Those of us glued to our phone are prone to many side effects including lack of sleep, burnout, increased anxiety, poor mental health, cognitive loss, strained relationships, eye strain, hearing loss, back and neck pain, and even carpel tunnel or tendonitis (texting thumb and selfie wrist are now diagnosable conditions). In addition, many of us risk our safety and security when we overshare by wrongly assuming that it will only be seen by our trusted friends. “Checking in” or sharing things that might not seem like sensitive information on the surface has led to stalking, assault, kidnapping, burglaries, and many other serious situations.

A few years ago, my parents “checked in” on Facebook, saying they would be stuck at the hospital for several hours. They returned to find their house ransacked—doors ripped off the hinges, holes punched into walls, and their hidden safe found and emptied. We later realized they had posted a photo a few days prior without noticing their address and street sign were in the background. The police concluded that they were one of many families targeted because of similar posts. As many as 1 in 12 individuals are burglarized after sharing their location on social media.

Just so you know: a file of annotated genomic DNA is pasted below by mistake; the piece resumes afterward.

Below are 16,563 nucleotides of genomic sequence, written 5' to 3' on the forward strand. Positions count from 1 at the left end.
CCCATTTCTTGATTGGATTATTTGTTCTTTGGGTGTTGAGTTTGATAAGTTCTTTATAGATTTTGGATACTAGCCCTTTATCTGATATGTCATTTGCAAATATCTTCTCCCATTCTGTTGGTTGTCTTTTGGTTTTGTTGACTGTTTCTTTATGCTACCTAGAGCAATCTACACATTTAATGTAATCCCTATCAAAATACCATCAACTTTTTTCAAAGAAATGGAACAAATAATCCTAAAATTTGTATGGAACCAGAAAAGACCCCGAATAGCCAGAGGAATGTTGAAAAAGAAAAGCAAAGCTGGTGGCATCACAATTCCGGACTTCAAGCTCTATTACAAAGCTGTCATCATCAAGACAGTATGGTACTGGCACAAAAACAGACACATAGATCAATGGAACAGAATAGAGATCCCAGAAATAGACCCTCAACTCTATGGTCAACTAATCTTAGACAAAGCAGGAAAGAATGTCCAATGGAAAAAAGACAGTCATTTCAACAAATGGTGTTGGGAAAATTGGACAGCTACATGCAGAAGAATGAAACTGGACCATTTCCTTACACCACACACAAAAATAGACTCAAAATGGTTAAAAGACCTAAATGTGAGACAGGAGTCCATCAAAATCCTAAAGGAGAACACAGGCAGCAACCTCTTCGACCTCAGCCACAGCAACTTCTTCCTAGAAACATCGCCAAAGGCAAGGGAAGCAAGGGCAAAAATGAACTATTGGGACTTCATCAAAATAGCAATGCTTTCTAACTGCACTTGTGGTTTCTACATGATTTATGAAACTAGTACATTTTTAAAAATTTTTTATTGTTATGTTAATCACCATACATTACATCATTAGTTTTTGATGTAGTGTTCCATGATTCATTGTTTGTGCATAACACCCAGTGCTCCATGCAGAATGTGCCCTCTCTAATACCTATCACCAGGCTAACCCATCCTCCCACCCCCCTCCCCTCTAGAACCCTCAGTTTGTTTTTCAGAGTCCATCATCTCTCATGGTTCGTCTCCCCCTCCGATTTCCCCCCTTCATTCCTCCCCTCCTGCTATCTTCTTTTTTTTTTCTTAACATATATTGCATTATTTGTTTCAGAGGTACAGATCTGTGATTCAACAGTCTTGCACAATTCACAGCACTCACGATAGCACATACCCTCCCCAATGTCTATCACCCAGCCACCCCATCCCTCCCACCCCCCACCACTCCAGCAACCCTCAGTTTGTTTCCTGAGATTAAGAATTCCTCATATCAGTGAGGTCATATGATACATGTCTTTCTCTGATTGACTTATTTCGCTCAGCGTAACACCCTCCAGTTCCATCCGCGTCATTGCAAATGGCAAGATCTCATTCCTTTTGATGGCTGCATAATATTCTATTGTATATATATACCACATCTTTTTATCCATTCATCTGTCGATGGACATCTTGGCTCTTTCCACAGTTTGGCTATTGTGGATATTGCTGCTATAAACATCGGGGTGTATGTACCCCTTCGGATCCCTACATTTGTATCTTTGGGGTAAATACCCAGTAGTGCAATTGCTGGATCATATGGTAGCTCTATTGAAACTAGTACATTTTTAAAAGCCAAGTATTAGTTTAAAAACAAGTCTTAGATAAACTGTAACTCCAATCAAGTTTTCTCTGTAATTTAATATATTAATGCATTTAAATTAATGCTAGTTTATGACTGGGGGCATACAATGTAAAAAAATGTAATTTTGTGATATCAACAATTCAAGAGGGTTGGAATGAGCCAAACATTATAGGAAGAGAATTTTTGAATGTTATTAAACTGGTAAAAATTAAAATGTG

With the many side effects of the digital age, it is vital to set clear boundaries and be mindful of your digital wellness. One study proved that limiting your digital indulgence can increase your happiness by 91% . It is not practical for most of us to cut ourselves off completely considering all of the benefits technology offers. However, moderating your screen time with a “digital diet” can significantly improve your quality of life.

Top 5 Digital Diet Tips:

  1. Set Priorities
    • Decide which emails can be left unread or require a response.
    • Prioritize interactions that make you feel connected and happy versus drained, stressed.
    • Change ringtones for specific contacts to distinguish them as urgent, allowing you to tune out others.
  2. Limit notifications